Is My Canadian Job Offer Legitimate? How to Spot a Scam

Published on: January 29th, 2020
Last updated: January 3rd, 2023

Job offer fraud is on the rise, especially in the world of immigration. As a top immigration law firm in Canada, it is our priority to make sure that we are doing all that we can to make sure our clients avoid mistakes or scams, such as a fake job offer, along their immigration journey.

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Fake Job Offers in the News

In 2020 a Saskatchewan man was charged for falsely impersonating several Canadian charities. Gurpreet Singh extended offers of employment to immigrants on behalf of these charities. He sold these letters to hopeful immigrants who believed they were securing legitimate job offers in Canada. 

This is reminiscent of the major immigration scheme run by Toronto-based WonHonTa Consulting Inc. The agency targeted Chinese nationals looking to immigrate to Canada. It charged clients a minimum of $170,000 in exchange for a guaranteed job in either Atlantic Canada or Saskatchewan. 

So, how does it happen?

Picture this: you are a hopeful foreign national starting out on your Canadian immigration journey. Through your hours of research, you have learned that there are many Canadian jobs to be filled, and you have the skills they’re looking for! 

While a job offer is not required to immigrate to Canada, you know that it can increase your chances of successful long-term immigration. You remain hopeful in your search, but find it difficult to connect with Canadian employers. 

Just when you are about to give up, you receive an email from an agency that promises you a job in Canada, and the visa to go along with it.

While it may seem like the chance you’ve been waiting for, it is important to verify the authenticity of the job offer. Avoid the temptation to take shortcuts along the way as they could end up costing you much more in the long run, including your dream of one day becoming a Canadian permanent resident.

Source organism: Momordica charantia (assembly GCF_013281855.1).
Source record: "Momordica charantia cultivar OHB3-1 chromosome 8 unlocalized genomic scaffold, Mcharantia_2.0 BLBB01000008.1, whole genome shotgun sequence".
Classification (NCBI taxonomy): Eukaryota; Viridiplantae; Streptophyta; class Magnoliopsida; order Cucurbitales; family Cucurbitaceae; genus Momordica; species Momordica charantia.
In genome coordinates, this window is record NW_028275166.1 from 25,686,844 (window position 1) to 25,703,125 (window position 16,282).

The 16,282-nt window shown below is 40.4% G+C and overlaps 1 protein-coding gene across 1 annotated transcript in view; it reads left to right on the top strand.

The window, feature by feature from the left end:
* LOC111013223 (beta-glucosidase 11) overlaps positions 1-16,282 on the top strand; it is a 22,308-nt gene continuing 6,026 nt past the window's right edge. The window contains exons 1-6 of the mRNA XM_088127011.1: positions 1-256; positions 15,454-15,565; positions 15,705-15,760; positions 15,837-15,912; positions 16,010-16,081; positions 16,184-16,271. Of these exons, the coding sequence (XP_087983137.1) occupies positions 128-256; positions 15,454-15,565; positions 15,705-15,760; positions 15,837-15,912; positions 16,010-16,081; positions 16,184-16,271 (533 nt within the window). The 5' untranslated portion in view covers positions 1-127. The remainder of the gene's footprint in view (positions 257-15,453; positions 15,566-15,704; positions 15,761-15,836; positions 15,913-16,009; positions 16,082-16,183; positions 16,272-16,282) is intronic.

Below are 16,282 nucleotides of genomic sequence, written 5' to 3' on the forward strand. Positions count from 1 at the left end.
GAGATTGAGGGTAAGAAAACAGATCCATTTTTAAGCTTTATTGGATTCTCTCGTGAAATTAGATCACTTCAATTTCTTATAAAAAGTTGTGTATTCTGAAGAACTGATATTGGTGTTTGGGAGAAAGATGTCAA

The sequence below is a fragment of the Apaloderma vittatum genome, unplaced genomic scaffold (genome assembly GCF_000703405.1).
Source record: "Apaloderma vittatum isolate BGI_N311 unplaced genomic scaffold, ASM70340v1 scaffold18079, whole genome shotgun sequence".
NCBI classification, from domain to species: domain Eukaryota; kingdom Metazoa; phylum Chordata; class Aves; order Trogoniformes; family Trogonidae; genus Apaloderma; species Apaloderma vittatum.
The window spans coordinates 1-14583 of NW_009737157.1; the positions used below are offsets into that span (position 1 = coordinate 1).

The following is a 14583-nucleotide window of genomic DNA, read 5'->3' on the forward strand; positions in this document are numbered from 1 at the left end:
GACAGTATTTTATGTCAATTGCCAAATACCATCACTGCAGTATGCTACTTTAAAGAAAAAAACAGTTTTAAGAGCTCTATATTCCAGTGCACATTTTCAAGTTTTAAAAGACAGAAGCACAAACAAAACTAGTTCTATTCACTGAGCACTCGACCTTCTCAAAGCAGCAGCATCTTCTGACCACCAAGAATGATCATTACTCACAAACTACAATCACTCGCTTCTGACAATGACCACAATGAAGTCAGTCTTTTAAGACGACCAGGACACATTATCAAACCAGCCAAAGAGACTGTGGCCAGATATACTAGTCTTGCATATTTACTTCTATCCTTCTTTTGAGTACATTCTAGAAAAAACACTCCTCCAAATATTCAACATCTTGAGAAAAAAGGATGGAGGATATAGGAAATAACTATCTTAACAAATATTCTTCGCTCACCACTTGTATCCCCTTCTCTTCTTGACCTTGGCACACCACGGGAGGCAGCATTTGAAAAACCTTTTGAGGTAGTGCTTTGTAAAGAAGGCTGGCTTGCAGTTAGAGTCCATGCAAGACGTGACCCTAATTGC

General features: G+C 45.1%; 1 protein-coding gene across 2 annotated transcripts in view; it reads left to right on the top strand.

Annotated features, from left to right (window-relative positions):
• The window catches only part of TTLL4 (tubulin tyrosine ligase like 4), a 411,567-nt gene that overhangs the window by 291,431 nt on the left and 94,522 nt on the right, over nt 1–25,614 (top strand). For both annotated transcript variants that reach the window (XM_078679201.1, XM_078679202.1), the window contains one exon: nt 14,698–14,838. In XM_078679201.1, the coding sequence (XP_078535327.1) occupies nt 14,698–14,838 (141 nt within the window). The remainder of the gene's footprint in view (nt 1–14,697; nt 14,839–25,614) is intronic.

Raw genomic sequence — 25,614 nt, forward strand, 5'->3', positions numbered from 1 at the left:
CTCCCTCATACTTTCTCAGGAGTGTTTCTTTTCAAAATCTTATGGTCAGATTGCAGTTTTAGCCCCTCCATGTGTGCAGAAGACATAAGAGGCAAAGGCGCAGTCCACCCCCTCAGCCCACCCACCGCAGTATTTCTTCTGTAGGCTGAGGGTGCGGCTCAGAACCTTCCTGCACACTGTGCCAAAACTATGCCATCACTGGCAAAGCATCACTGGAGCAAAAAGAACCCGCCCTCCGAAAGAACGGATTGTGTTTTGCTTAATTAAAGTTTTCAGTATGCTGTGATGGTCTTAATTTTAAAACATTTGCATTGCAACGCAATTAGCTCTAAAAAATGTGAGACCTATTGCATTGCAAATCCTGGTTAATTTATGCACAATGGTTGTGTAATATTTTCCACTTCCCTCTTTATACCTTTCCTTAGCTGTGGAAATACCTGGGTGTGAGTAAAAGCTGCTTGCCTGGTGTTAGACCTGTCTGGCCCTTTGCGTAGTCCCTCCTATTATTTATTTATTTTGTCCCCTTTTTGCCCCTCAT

While the immigration process is lengthy with many steps and documents required, it is the only way to ensure that everything is in order and to make your transition to life in Canada as smooth as possible.

What does a scam look like?

The most common type of job offer fraud is when you are asked to pay for help finding a job that does not actually exist. 

Typically, a recruiter or agency will charge the employer to find workers for them. You should never pay a recruiter in order to secure a Canadian job offer. Fraudulent recruiters are usually after your money or your personal information. Don’t give it to them! Never provide personal details, social insurance number, or banking information. 

Fraudulent immigration services may charge anywhere from $2,000 to $200,000 for a guaranteed offer of employment.

How to Spot a Fake Job Offer

First of all, you should know it is illegal to ask someone to pay for a Canadian job or a job offer letter. Any job offer letter should have the company’s official letterhead, and should contain their contact information.

Red flags:

  • Fake job postings will often contain misspellings or grammatical errors.
  • A recruiter contacts you through a strange or free email address (ex: @yahoo.com, @hotmail.com, @gmail.com)
  • The employer seems unconcerned with your skills or experience.
  • Many fake jobs will be advertised as work from home or self-employed
  • There is a mandatory paid training, or you are asked to pay for material or supplies that are necessary for you to do your job.
  • The job is based on commission or your salary is dependent on unrealistic sales targets.

Basically, if it sounds too good to be true, it probably is.

How to Avoid Scams

  • Do your research
    If you have been offered a job from a Canadian company, take the time to look into the company. If it is legitimate, you should have no trouble finding information online, including a company website, and customer or employee reviews.
  • Be wary of false promises
    If an employer is promising you fast processing times, easy entry to Canada and a high salary, you should proceed with caution. Remember, no one can guarantee you entry to Canada except for one of the government’s immigration officers.
  • Never pay for a job
    If you are asked to pay to secure a job offer, it is likely a scam.
  • Consider the source
    If you receive an offer for a job that you did not apply for, it could be a red flag.

What is a job offer letter?

A job offer letter is less formal than a contract, and should include information specific to the job in question.

A job offer should:

  • Be in writing
  • Come directly from an employer, not through a Canadian consulate or embassy
  • Specify your duties, rate of pay, deductions, and conditions of employment
  • In most cases include a Labour Market Impact Assessment (LMIA) number and an offer of employment number

What to do if you think you are a victim of fraud

At Canadim we take immigration fraud very seriously. If you are approached by someone claiming to be a Canadim representative and are feeling unsure, don’t hesitate to reach out to us through our social media channels or email us directly at attorney@canadim.com. You can also report immigration fraud with the Canada Border Services Agency.

 

If you’re interested in learning more about your Canadian immigration options and want to work with trusted professionals, complete our online assessment and a member of our team will be in touch with you shortly.

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